By David Whitehouse
Science editor, BBC News website
For only the second time, astronomers have captured Pluto's mysterious moon, Charon, passing in front of a star.
Experts want to work out how round Charon is
Four telescopes spread across South America watched out for the rare event on the night of July 10-11.
The so-called occultation will allow any atmosphere that the moon may have to be probed.
"We have been waiting many years for this opportunity," said Professor James Elliot, of the Massachusetts Institute of Technology, US.
In addition to assessing whether Charon has an atmosphere, the team expects to get a new, accurate value for Charon's radius and to determine how round it is.
Right place, right time
Professor Jay Pasachoff, of Williams College, Massachusetts, US, said: "It's amazing that people in our group could get in the right place at the right time to line up a tiny body four billion miles away. It's quite a reward for so many people who worked so hard to arrange and integrate the equipment and to get the observations."
MIT team leader James Elliot headed the group at the Clay Telescope at Las Campanas Observatory in Chile. Using its 6.5m mirror, the researchers were able to observe split-second changes throughout the event, which lasted less than a minute.
From just how the light dimmed and brightened, the MIT-Williams consortium will look for signs that Charon has an atmosphere.
It has very little mass, so has little gravity to hold in an atmosphere, but it is so cold (being some 40 times farther from the Sun than the Earth, and thus about 4 billion miles away) that some gases could be held in place by the small pull of Charon's gravity.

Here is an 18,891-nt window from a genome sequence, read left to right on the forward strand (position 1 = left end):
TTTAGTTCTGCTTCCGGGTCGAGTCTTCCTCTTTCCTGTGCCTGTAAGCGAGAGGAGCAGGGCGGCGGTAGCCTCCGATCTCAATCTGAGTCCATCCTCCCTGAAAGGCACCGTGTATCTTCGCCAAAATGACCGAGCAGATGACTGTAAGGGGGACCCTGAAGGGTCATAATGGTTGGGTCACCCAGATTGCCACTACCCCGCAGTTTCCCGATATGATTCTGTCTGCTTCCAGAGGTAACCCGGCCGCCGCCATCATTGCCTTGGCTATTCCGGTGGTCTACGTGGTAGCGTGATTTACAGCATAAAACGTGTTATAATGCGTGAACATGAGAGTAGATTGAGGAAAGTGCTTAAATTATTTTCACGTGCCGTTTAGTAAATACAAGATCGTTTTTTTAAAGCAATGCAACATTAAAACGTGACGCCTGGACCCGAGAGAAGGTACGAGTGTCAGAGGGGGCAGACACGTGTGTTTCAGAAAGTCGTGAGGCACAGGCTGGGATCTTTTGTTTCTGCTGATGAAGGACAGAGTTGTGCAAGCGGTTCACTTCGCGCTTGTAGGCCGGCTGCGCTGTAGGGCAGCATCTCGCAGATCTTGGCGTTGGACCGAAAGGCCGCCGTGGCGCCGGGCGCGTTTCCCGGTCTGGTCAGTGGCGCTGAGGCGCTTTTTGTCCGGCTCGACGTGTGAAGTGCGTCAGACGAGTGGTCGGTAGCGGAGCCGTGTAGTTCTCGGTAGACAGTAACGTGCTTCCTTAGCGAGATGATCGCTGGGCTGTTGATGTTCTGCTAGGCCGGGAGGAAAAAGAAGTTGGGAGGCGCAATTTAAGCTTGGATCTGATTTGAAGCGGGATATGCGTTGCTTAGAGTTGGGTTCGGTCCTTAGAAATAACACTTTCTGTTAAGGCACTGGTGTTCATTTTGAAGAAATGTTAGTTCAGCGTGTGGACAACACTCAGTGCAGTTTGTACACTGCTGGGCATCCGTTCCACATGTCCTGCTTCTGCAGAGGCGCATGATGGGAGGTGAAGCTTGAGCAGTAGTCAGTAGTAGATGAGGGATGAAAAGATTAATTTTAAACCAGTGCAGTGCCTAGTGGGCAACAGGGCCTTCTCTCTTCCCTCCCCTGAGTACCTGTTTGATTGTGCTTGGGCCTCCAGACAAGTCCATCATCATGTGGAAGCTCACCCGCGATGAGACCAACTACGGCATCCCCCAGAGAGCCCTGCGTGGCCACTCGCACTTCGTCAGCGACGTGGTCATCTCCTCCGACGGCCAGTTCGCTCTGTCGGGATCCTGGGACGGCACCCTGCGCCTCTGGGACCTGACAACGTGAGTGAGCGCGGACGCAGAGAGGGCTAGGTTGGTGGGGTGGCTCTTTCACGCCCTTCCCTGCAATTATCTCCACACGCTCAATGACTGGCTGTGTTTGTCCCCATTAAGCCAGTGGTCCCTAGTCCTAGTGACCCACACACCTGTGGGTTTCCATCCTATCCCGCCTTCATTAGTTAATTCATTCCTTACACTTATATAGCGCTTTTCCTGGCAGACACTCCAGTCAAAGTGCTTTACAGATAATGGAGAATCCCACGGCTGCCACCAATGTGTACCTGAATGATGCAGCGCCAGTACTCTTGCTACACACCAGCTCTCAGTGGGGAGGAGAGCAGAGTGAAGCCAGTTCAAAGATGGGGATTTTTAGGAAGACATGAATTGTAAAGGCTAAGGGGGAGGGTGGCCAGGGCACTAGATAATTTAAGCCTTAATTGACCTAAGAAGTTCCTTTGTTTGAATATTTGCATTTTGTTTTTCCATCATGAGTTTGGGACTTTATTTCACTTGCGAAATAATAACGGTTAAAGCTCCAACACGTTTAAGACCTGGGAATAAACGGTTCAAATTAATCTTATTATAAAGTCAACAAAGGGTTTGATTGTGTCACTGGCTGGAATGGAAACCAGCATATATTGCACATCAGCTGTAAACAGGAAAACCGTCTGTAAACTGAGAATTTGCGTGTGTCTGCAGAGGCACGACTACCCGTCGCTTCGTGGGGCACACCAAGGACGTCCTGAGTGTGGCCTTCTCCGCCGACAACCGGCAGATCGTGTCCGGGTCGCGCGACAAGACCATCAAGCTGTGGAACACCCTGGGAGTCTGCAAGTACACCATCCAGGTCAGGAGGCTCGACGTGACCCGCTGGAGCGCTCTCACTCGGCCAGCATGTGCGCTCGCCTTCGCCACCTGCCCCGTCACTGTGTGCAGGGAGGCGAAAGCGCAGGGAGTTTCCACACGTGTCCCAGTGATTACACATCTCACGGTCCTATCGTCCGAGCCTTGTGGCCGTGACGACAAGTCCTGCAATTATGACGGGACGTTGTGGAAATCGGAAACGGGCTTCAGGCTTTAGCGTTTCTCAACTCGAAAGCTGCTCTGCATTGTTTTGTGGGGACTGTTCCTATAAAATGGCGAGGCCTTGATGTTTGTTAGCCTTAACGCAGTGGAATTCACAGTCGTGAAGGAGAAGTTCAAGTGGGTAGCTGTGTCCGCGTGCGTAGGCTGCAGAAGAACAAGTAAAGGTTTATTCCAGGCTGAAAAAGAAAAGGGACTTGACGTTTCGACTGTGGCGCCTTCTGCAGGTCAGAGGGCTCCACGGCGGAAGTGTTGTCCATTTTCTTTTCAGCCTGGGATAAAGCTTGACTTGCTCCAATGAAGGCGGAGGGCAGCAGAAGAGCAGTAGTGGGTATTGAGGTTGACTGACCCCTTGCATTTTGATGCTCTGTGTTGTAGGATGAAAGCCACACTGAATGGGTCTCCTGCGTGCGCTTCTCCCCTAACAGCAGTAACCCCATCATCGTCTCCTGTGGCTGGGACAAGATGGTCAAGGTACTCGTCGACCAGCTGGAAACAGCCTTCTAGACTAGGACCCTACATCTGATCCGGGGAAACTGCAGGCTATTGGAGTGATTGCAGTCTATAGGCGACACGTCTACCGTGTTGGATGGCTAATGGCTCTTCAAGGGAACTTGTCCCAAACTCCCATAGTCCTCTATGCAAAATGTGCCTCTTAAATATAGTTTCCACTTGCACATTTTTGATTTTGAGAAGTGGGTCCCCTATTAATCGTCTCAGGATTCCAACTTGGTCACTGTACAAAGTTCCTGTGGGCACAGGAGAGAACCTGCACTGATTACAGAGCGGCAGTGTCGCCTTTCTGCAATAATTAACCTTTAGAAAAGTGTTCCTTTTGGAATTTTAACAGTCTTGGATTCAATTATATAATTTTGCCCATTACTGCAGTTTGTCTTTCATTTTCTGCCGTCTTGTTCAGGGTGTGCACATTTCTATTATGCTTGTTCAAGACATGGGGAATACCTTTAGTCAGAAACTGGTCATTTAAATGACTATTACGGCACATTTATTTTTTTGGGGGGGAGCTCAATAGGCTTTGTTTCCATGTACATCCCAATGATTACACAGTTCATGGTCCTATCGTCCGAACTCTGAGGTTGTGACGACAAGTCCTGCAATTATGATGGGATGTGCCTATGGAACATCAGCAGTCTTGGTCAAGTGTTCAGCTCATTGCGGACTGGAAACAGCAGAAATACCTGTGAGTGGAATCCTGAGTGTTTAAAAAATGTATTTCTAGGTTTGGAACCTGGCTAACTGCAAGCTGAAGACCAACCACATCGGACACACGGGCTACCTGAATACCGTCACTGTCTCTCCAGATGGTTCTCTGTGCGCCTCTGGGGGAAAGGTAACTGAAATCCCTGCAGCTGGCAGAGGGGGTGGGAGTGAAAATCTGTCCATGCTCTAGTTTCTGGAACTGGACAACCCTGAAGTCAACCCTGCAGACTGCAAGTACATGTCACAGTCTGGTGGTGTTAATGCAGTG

Other telescopes around Chile used by the MIT-Williams consortium included the 8m Gemini South on Cerro Pachon, the 2.5m DuPont Telescope at Las Campanas Observatory, and the 0.8m telescope at the Cerro Armazones Observatory of Chile's Catholic University of the North near Cerro Paranal.
The team had searched for a distribution of telescopes along a north-south line in Chile because the predictions of the starlight shadow of Charon were uncertain by several hundred kilometres.
Since the star that was hidden is so far away, it casts a shadow of Charon that is the same size as Charon itself, about 1,200km in diameter. To see the event, the distant star, Charon, and the telescopes in Chile had to be perfectly aligned.
It is too soon to tell if Charon has an atmosphere
The images from the three telescopes in Chile, including the Clay Telescope, and one in Brazil, were taken with new electronic cameras and computer control equipment.
Analysis of the data is underway but it is too soon to tell if Charon has an atmosphere.
The results from the recent observation will be presented at the 2005 American Astronomical Society's Division of Planetary Sciences meeting to be held in Cambridge, UK, in September.